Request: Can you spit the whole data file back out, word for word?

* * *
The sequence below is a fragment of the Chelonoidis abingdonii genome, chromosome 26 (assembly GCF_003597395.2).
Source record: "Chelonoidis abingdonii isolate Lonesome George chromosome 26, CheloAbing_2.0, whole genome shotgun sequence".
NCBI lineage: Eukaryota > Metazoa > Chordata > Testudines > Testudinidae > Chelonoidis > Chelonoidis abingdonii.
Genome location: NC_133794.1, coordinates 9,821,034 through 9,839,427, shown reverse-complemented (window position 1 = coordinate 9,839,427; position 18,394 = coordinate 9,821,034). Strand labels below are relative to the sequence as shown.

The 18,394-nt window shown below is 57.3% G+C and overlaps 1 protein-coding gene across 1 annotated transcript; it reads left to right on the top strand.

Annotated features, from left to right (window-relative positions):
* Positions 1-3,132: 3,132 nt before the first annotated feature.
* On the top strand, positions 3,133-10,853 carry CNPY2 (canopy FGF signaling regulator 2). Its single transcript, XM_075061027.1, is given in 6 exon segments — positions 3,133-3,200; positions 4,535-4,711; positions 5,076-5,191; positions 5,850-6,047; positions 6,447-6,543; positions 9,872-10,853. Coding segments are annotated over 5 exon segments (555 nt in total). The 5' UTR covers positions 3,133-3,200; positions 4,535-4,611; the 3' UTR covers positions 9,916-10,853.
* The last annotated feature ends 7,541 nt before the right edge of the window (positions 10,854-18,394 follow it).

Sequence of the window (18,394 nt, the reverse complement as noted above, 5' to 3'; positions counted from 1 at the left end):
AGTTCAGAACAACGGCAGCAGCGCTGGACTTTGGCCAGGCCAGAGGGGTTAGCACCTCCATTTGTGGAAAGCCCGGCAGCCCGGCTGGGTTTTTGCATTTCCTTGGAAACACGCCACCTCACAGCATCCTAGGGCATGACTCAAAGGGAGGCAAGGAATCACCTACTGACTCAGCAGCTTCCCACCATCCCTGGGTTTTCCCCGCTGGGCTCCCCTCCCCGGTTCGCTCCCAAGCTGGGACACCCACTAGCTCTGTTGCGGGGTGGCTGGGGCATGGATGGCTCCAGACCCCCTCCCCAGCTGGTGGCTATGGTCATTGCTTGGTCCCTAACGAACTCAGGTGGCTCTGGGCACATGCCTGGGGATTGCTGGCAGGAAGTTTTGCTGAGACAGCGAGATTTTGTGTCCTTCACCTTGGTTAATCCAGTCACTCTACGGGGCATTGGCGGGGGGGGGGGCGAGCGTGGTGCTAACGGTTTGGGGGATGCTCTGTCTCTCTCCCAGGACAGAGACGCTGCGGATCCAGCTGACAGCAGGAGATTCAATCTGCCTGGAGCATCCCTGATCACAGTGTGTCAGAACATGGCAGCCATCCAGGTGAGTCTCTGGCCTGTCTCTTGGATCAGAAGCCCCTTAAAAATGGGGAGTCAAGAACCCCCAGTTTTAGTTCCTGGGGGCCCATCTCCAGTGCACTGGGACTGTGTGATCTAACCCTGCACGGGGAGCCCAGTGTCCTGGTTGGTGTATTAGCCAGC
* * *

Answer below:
The sequence below is a fragment of the Chelonoidis abingdonii genome, chromosome 26 (assembly GCF_003597395.2).
Source record: "Chelonoidis abingdonii isolate Lonesome George chromosome 26, CheloAbing_2.0, whole genome shotgun sequence".
NCBI lineage: Eukaryota > Metazoa > Chordata > Testudines > Testudinidae > Chelonoidis > Chelonoidis abingdonii.
Genome location: NC_133794.1, coordinates 9,821,034 through 9,839,427, shown reverse-complemented (window position 1 = coordinate 9,839,427; position 18,394 = coordinate 9,821,034). Strand labels below are relative to the sequence as shown.

The 18,394-nt window shown below is 57.3% G+C and overlaps 1 protein-coding gene across 1 annotated transcript; it reads left to right on the top strand.

Annotated features, from left to right (window-relative positions):
* Positions 1-3,132: 3,132 nt before the first annotated feature.
* On the top strand, positions 3,133-10,853 carry CNPY2 (canopy FGF signaling regulator 2). Its single transcript, XM_075061027.1, is given in 6 exon segments — positions 3,133-3,200; positions 4,535-4,711; positions 5,076-5,191; positions 5,850-6,047; positions 6,447-6,543; positions 9,872-10,853. Coding segments are annotated over 5 exon segments (555 nt in total). The 5' UTR covers positions 3,133-3,200; positions 4,535-4,611; the 3' UTR covers positions 9,916-10,853.
* The last annotated feature ends 7,541 nt before the right edge of the window (positions 10,854-18,394 follow it).

Sequence of the window (18,394 nt, the reverse complement as noted above, 5' to 3'; positions counted from 1 at the left end):
AGTTCAGAACAACGGCAGCAGCGCTGGACTTTGGCCAGGCCAGAGGGGTTAGCACCTCCATTTGTGGAAAGCCCGGCAGCCCGGCTGGGTTTTTGCATTTCCTTGGAAACACGCCACCTCACAGCATCCTAGGGCATGACTCAAAGGGAGGCAAGGAATCACCTACTGACTCAGCAGCTTCCCACCATCCCTGGGTTTTCCCCGCTGGGCTCCCCTCCCCGGTTCGCTCCCAAGCTGGGACACCCACTAGCTCTGTTGCGGGGTGGCTGGGGCATGGATGGCTCCAGACCCCCTCCCCAGCTGGTGGCTATGGTCATTGCTTGGTCCCTAACGAACTCAGGTGGCTCTGGGCACATGCCTGGGGATTGCTGGCAGGAAGTTTTGCTGAGACAGCGAGATTTTGTGTCCTTCACCTTGGTTAATCCAGTCACTCTACGGGGCATTGGCGGGGGGGGGGGCGAGCGTGGTGCTAACGGTTTGGGGGATGCTCTGTCTCTCTCCCAGGACAGAGACGCTGCGGATCCAGCTGACAGCAGGAGATTCAATCTGCCTGGAGCATCCCTGATCACAGTGTGTCAGAACATGGCAGCCATCCAGGTGAGTCTCTGGCCTGTCTCTTGGATCAGAAGCCCCTTAAAAATGGGGAGTCAAGAACCCCCAGTTTTAGTTCCTGGGGGCCCATCTCCAGTGCACTGGGACTGTGTGATCTAACCCTGCACGGGGAGCCCAGTGTCCTGGTTGGTGTATTAGCCAGC